On discouraging days, this book will help readers find their place in the world with greater love for themselves and others.

YOU ARE A BEAUTIFUL BEGINNING

Page after page of gentle affirmations to support self-acceptance and resolve self-doubts.

After drawing an imagined adventure, a slicker-clad elementary-age kid leaves a house nestled in a small community and journeys to a nearby woodland. Soothing sentence pairs follow a predictable pattern: “It is not how far you traveled. / It is the journey that you took.” Along the way, the protagonist, who has brown hair and light beige skin, is joined by two neighbors, a brown-skinned child with glasses and black curly hair tucked under a hat and an extremely pale White kid with blond hair. Throughout the day, they plan, scavenge, build, and finally enjoy a clubhouse under a huge tree. “It is not being a hero. / It is being part of a team. // It is not putting up walls. / It is about building a dream.” All the while, the children are surrounded by trees shown in richly colored realistic images—with just a touch of fantasy—standing out against a white background. Fairies, gnomes in pointed hats, and anthropomorphic rocks, flowers, animals, and insects are never far from the action. (Humanoid figures are diverse.) At the end of the day, the children’s story emphasizes a positive sense of self and optimism for what the journey tomorrow will bring. (This book was reviewed digitally with 11-by-17-inch double-page spreads viewed at 82% of actual size.)

On discouraging days, this book will help readers find their place in the world with greater love for themselves and others. (Picture book. 4-8)

Pub Date: Aug. 25, 2020

ISBN: 978-1-250-31183-2

Page Count: 40

Publisher: Roaring Brook Press

Review Posted Online: June 30, 2020

Kirkus Reviews Issue: July 15, 2020

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As insubstantial as hot air.

THE WORLD NEEDS WHO YOU WERE MADE TO BE

A diverse cast of children first makes a fleet of hot air balloons and then takes to the sky in them.

Lifestyle maven Gaines uses this activity as a platform to celebrate diversity in learning and working styles. Some people like to work together; others prefer a solo process. Some take pains to plan extensively; others know exactly what they want and jump right in. Some apply science; others demonstrate artistic prowess. But “see how beautiful it can be when / our differences share the same sky?” Double-page spreads leading up to this moment of liftoff are laid out such that rhyming abcb quatrains typically contain one or two opposing concepts: “Some of us are teachers / and share what we know. / But all of us are learners. / Together is how we grow!” In the accompanying illustration, a bespectacled, Asian-presenting child at a blackboard lectures the other children on “balloon safety.” Gaines’ text has the ring of sincerity, but the sentiment is hardly an original one, and her verse frequently sacrifices scansion for rhyme. Sometimes it abandons both: “We may not look / or work or think the same, / but we all have an / important part to play.” Swaney’s delicate, pastel-hued illustrations do little to expand on the text, but they are pretty. (This book was reviewed digitally with 11.2-by-18.6-inch double-page spreads viewed at 70.7% of actual size.)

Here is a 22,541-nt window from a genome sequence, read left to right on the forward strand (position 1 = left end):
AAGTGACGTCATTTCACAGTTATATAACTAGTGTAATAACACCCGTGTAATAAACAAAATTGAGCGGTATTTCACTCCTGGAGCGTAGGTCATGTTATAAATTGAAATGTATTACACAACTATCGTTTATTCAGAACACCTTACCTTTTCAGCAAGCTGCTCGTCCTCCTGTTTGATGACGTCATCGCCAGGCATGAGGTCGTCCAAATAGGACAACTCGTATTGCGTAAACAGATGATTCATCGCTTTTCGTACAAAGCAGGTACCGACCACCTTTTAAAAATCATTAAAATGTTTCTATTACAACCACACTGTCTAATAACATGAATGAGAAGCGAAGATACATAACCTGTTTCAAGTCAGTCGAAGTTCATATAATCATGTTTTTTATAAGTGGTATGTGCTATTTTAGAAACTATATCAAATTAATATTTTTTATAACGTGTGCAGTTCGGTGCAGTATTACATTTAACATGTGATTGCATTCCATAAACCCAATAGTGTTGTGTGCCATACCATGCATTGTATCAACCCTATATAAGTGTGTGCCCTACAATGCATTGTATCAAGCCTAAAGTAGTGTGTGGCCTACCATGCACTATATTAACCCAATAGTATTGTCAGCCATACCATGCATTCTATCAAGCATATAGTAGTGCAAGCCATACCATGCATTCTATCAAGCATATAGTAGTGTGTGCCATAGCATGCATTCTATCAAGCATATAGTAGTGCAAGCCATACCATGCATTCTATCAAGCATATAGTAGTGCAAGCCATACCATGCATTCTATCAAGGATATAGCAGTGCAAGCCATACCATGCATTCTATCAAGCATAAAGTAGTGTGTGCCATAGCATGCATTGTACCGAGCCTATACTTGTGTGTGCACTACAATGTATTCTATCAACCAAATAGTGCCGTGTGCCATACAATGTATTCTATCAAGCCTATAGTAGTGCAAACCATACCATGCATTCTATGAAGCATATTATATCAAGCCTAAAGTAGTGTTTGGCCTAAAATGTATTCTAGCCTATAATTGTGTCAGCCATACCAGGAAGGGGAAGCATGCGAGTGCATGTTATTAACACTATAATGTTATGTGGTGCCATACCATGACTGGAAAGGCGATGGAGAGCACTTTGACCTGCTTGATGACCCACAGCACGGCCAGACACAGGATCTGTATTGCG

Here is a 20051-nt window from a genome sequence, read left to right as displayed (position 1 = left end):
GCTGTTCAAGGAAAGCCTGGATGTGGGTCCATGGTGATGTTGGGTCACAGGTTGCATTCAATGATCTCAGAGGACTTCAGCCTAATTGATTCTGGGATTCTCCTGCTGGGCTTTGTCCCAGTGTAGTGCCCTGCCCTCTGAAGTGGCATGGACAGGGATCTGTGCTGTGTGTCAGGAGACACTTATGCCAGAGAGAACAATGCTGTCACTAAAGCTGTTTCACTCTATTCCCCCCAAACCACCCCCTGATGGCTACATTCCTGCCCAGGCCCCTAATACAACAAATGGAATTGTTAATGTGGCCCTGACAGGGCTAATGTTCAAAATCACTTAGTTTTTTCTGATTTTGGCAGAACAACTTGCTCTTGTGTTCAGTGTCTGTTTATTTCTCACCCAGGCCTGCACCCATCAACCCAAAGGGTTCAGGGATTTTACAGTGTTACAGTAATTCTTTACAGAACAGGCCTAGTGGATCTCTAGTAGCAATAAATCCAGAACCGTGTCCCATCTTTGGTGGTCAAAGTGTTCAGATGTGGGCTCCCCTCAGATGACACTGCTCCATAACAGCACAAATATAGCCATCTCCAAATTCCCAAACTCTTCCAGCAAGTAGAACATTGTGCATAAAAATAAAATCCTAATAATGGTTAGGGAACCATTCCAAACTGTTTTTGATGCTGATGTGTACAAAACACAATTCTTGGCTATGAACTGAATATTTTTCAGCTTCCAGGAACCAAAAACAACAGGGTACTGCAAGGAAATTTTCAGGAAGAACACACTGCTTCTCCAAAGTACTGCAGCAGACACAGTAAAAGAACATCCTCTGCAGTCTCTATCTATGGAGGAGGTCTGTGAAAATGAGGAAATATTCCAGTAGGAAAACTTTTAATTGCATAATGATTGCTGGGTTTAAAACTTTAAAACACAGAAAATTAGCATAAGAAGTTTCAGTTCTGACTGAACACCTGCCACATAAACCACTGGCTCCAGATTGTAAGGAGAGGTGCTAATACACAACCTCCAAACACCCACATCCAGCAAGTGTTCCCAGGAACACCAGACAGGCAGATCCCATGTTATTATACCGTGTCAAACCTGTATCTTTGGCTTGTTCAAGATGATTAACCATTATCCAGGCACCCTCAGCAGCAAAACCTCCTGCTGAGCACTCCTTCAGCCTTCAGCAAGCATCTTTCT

As insubstantial as hot air. (Picture book. 4-8)

Pub Date: Nov. 10, 2020

ISBN: 978-1-4003-1423-2

Page Count: 32

Publisher: Tommy Nelson

Review Posted Online: Jan. 19, 2021

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The dynamic interaction between the characters invites readers to take risks, push boundaries, and have a little unscripted...

CLAYMATES

Reinvention is the name of the game for two blobs of clay.

A blue-eyed gray blob and a brown-eyed brown blob sit side by side, unsure as to what’s going to happen next. The gray anticipates an adventure, while the brown appears apprehensive. A pair of hands descends, and soon, amid a flurry of squishing and prodding and poking and sculpting, a handsome gray wolf and a stately brown owl emerge. The hands disappear, leaving the friends to their own devices. The owl is pleased, but the wolf convinces it that the best is yet to come. An ear pulled here and an extra eye placed there, and before you can shake a carving stick, a spurt of frenetic self-exploration—expressed as a tangled black scribble—reveals a succession of smug hybrid beasts. After all, the opportunity to become a “pig-e-phant” doesn’t come around every day. But the sound of approaching footsteps panics the pair of Picassos. How are they going to “fix [them]selves” on time? Soon a hippopotamus and peacock are staring bug-eyed at a returning pair of astonished hands. The creative naiveté of the “clay mates” is perfectly captured by Petty’s feisty, spot-on dialogue: “This was your idea…and it was a BAD one.” Eldridge’s endearing sculpted images are photographed against the stark white background of an artist’s work table to great effect.

The dynamic interaction between the characters invites readers to take risks, push boundaries, and have a little unscripted fun of their own . (Picture book. 5-8)

Pub Date: June 20, 2017

ISBN: 978-0-316-30311-8

Page Count: 40

Publisher: Little, Brown

Review Posted Online: March 29, 2017

Kirkus Reviews Issue: April 15, 2017

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